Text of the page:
What made you decide to take on the role of filmmaker for this project?
I’ve always wanted to make films but always held a real job as well as having other responsibilities. I was about to turn thirty and finally realized that this was the time. So I quit my job, sold everything and made a movie. Even though I had a limited budget I really wanted to do something that was different and unique. It’s three stories and 347 pages of script with “Muck” being the middle 86 pages. It was the part of the story I wanted to tell first. Then we’ll do the prequel and then the sequel.
What inspired the story?
I wanted to tell a story in Cape Cod because that’s where the house I own is (which is also the one used in the film). I wanted a certain look and feel and that was motivated by the idea of telling a story in an unnatural way. I just started writing and at some point had all the ingredients for a trilogy. Even though this film is the middle part, everything will eventually make sense. There are so many options for characters and things we can do. It’s more than you get from your typical horror film, and all of that flowed into “Muck”.
How would describe this story of “Muck”?
It’s almost like a bad dream, because there’s no beginning and no end. And even though you may not understand it at first, you’ll want to watch it again. It pays homage to old school horror by taking some of the things that you’ve seen before but exaggerating them. For example: in some typical horror films there always seems to be a hot girl walking around in her underwear. That’s when I thought, “Ok. What if we had a chick walking in her underwear from the opening scene?” [laughs]. Those are some of the things that we did.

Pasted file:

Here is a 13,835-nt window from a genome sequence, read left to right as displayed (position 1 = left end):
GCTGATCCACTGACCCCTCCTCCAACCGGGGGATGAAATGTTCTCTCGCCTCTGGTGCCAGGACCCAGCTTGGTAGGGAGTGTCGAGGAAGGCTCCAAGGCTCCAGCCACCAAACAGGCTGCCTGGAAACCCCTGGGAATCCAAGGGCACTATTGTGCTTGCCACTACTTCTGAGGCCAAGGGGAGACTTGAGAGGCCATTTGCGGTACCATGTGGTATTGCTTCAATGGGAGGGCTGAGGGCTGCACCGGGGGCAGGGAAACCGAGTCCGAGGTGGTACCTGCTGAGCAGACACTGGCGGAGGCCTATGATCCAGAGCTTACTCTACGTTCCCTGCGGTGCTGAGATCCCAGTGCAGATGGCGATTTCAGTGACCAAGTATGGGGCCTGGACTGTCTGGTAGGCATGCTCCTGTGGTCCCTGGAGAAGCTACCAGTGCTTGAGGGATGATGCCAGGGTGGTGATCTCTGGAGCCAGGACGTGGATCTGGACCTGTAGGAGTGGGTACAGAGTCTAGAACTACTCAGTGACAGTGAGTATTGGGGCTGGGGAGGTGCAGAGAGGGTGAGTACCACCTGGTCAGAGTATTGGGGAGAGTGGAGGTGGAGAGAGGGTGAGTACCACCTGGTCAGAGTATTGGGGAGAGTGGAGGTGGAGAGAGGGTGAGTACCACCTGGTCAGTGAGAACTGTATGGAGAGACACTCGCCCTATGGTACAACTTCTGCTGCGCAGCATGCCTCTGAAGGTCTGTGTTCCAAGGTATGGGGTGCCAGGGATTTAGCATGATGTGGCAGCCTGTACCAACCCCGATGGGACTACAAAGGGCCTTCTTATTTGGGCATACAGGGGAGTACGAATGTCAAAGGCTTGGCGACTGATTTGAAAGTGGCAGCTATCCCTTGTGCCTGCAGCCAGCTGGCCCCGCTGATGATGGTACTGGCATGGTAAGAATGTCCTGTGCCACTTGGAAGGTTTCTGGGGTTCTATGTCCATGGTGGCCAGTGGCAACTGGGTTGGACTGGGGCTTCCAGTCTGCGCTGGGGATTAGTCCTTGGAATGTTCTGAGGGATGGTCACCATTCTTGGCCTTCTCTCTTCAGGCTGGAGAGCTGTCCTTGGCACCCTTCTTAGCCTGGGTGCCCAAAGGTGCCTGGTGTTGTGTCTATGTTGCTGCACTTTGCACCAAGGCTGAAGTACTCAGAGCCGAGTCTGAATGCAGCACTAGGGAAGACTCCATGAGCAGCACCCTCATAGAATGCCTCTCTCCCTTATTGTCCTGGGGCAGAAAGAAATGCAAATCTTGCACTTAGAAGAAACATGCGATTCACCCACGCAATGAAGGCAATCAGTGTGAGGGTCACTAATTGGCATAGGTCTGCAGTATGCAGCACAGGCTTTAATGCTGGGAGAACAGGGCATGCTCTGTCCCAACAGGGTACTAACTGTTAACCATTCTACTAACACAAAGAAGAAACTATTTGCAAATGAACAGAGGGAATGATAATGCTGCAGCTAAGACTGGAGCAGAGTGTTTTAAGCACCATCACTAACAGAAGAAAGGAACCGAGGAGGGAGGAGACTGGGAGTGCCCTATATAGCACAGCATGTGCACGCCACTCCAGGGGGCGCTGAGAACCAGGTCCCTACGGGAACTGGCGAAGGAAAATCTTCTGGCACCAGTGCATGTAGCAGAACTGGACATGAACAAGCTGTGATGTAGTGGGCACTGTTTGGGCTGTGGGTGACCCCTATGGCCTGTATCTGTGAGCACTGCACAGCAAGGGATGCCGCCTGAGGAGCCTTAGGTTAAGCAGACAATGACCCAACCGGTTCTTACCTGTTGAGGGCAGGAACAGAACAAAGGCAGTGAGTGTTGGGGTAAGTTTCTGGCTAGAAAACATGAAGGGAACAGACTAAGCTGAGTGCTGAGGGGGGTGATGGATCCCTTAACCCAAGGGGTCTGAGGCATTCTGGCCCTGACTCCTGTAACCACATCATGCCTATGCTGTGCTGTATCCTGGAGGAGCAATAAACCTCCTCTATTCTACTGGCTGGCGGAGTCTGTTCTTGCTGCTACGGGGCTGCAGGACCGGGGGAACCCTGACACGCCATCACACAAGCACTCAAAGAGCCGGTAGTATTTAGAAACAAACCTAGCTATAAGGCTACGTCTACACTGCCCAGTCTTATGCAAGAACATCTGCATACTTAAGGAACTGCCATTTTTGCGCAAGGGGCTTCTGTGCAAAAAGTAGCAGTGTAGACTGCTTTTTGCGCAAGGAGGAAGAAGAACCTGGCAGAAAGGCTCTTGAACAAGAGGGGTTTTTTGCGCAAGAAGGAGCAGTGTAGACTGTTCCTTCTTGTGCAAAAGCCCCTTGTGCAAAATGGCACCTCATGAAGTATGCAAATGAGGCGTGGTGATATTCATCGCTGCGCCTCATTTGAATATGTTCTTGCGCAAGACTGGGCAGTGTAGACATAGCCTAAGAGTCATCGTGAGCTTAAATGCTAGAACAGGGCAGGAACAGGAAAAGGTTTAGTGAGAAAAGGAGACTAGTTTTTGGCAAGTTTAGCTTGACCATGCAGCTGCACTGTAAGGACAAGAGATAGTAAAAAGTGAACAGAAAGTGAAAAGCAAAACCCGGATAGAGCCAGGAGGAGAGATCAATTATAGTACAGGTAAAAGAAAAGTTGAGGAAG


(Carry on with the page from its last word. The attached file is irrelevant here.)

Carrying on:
How did Kane Hodder get involved in the project?
He was the very first person I wanted. I really wanted to start a franchise and there was no better way to do that than by getting Kane Hodder. What makes “Muck” work was not only the vision of the movie, but also the continuity. Kane read the script, loved it and wanted to be a part of it. He came out for three days, filmed for one and went through six hours of makeup. He was a blast to work it.
You wore so many hats on this project [writer, director, producer]. Did you encounter many challenges during the filming process?
There were many, but this was something that I’ve always wanted to do. Some days you get kicked in and some days everything goes right. You take the good with the bad and learn how to navigate. There was no rulebook. You just have to do it.
One of the things that makes “Muck” so interesting is your desire to not to use any CGI for effects. Why did you decide to go that route?
As a horror fan, I think people enjoy it more without CGI. It reminds them more of the old school horror. The idea of having fake blood come up through a pitchfork and then spraying out looks much better than filming a scene and then adding imaginary blood afterwards. The challenge of figuring out how to do it also makes it more fun. Like, how do we drag someone off the balcony by a rope and then fall 35 feet? Or how to we drag a naked girl up the stairs with a real axe? [laughs].
What can you tell me about the prequel, “Muck: Feast of Saint Patrick”?